IMSA has announced the provisional entry list for the 2023 Daytona 24 Hours – the first race for the brand new generation of LMDh machinery from Porsche, BMW, Cadillac and Acura.
What cars are racing in IMSA in 2023?
With the announcement of top level sportscar convergence, IMSA revealed its new LMDh rules a couple of years ago. These cars are based on LMP2 chassis, with OEMs adding their own bodywork and engines, and will be eligible to race in IMSA and the World Endurance Championship, meaning that for the first time in decades the same cars can race at the Daytona 24 Hours, Sebring 12 Hours and the Le Mans 24 Hours – competing for the triple crown of endurance racing.
In IMSA these cars will compete in the GTP class, as the series has resurrected the name of perhaps its most legendary era to herald this new one for American sportscar racing. As this is multi-class racing, and because nine cars wouldn’t make a good endurance grid, no matter how high the quality, these will be supplemented by three more classes. LMP2 and LMP3 cars have been racing in IMSA and WEC competitions for many years now and will fill the majority of the prototype grid. Behind them a huge fleet of GT3 cars make up the rest of the field, split between GTD Pro and GTD and featuring cars from BMW, Lexus, Porsche, Lamborghini, Aston Martin, Ferrari, McLaren, Acura and Corvette.
What is GTP?
If you’ve heard of LMDh cars until now, the sudden move to GTP could be confusing. But simply put, the cars will race in America as GTP cars from now on.
What manufacturers are competing in GTP?
This year Porsche, Acura, Cadillac and BMW will compete for the top class honours. More cars are expected in the coming seasons.
Are GTP cars the same as Le Mans Hypercars?
No they are not. Although the two categories will race together in the Hypercar class of the World Endurance Championship in 2023 and are eligible to both compete in GTP, LMH cars are purpose built hybrid or non-hybrid cars, they can be based on racing or road car chassis and have strict regulations of power output. All the cars racing in the GTP class in 2023 are built to LMDh rules. These have LMP2 chassis from one of the four approved LMP2 manufacturers – Dallara, Oreca, Ligier, Multimatic – with engines and aero from major manufacturers. LMDh cars are all hybrids, and they run a spec hybrid system with motors from Bosch and batteries from the company formerly known as Williams Advanced Engineering, now WAE.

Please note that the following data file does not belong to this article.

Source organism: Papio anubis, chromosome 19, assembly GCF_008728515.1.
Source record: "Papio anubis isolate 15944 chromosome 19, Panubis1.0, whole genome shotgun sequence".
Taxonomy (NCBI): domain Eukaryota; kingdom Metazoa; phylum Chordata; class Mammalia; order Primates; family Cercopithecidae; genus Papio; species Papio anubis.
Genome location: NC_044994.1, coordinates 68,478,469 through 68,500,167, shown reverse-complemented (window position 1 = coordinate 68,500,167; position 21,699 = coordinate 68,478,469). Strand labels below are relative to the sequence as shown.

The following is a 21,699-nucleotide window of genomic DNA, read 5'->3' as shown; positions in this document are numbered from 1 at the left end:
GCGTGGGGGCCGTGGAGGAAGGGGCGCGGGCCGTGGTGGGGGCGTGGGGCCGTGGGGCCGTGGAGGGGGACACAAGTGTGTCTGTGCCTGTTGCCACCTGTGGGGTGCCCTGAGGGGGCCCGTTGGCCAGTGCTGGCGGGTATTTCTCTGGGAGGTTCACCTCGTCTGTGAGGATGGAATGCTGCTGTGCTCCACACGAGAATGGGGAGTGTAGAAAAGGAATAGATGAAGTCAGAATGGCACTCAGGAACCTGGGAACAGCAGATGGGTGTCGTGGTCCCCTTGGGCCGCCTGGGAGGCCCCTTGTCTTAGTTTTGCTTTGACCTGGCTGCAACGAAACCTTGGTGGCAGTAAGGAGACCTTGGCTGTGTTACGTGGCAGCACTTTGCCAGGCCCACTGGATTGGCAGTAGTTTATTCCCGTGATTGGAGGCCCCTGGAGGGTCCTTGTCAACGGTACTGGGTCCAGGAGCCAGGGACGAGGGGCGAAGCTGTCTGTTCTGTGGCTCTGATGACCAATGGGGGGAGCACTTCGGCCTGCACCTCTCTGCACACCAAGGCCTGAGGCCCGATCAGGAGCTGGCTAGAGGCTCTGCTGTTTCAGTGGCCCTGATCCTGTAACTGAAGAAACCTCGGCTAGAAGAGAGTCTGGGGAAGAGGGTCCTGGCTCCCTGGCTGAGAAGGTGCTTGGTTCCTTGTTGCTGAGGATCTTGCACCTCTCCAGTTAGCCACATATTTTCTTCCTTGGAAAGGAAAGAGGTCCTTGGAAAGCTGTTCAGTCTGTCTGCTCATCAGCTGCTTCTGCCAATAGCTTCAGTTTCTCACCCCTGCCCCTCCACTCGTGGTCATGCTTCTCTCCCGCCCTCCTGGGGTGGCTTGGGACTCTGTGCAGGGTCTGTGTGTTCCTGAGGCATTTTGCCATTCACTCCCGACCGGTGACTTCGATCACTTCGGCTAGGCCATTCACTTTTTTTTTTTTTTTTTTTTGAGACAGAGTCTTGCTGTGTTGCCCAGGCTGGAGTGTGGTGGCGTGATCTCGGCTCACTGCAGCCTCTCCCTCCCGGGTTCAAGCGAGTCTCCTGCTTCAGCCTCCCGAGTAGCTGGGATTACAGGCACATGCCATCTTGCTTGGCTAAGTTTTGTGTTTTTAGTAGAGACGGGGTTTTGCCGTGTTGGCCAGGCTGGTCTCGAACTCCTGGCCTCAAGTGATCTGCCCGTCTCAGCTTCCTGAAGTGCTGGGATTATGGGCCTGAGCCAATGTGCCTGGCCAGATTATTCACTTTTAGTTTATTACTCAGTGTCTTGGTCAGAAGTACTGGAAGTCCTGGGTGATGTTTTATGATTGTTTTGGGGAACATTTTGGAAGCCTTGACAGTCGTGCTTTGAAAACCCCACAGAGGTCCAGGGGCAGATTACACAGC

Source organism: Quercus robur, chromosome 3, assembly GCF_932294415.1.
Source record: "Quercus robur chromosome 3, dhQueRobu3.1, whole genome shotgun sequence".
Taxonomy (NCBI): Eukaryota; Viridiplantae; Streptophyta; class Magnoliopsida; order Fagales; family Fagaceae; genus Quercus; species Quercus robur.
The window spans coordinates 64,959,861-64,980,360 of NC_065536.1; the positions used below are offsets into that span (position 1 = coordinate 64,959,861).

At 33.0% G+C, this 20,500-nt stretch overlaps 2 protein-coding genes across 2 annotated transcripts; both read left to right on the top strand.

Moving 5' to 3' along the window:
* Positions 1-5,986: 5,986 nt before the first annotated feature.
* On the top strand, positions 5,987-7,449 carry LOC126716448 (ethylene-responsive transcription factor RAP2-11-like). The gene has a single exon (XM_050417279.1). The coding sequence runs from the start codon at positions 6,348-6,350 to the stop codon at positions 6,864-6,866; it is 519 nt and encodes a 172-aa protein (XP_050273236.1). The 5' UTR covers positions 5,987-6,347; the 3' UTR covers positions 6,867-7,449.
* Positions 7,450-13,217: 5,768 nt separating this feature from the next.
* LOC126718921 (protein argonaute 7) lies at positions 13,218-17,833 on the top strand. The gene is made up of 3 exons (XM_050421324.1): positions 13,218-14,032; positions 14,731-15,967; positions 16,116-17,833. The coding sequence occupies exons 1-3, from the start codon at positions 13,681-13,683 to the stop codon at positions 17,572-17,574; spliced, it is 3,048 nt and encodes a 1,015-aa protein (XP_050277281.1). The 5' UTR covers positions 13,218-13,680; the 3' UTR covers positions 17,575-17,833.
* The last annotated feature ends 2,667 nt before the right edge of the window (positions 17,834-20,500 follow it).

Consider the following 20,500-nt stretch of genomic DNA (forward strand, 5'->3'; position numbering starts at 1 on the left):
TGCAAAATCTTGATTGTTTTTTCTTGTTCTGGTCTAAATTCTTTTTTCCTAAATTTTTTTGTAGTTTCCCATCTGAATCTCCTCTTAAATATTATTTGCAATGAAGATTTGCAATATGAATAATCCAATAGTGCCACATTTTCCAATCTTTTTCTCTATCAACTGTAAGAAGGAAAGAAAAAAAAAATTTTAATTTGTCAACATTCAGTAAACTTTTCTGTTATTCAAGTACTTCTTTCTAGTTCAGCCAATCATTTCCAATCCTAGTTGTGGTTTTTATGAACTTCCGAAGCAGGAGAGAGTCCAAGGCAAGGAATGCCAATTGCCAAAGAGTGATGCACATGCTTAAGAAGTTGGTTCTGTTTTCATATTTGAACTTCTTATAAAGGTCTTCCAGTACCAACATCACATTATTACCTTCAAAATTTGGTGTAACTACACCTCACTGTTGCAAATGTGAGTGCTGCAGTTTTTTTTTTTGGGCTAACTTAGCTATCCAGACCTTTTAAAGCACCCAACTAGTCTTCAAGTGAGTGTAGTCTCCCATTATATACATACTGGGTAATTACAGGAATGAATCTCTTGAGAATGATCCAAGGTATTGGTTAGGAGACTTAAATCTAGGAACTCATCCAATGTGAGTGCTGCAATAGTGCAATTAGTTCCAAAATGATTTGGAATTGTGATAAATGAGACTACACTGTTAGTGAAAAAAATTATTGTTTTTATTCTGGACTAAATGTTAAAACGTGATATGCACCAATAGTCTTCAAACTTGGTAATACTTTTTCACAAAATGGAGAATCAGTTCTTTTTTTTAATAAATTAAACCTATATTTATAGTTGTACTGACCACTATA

Can Le Mans Hypercars race at Daytona?
Yes, they can. So theoretically the cars from Toyota, Ferrari, Peugeot and Glickenhaus that are set to compete in the WEC this year could race in IMSA. For now, none of those brands has chosen to take the plunge and race.
What other classes race in IMSA and how many are there?
Alongside the GTP cars there are five other classes.
The first is LMP2 machines – this is the global second class of prototype sportscar racing. There are four potential cars that you could see, from Oreca, Ligier, Riley/Multimatic and Dallara, but due to the dominance of Oreca's 07 chassis, every car will be an Oreca. Each car is powered by a Gibson V8 engine.
Then comes LMP3, these are smaller prototye chassis that also race around the world. Each car has a spec Nissan V8 engine, but chassis set to race in IMSA come from Ligier and Duqueine.
GTD and GTD Pro make up the non-prototype field. These are all GT3 cars.
What’s the difference between GTD Pro and GTD cars?
Nothing. The difference is simply in the drivers. GTD Pro cars will be filled with mostly professional drivers and are under no obligations to give any lower rated pilots a certain amount of seat time. In GTD the cars must have lower ranked bronze and silver ranked drivers in their line-up. The cars themselves are identical and run the same BoP and tyres.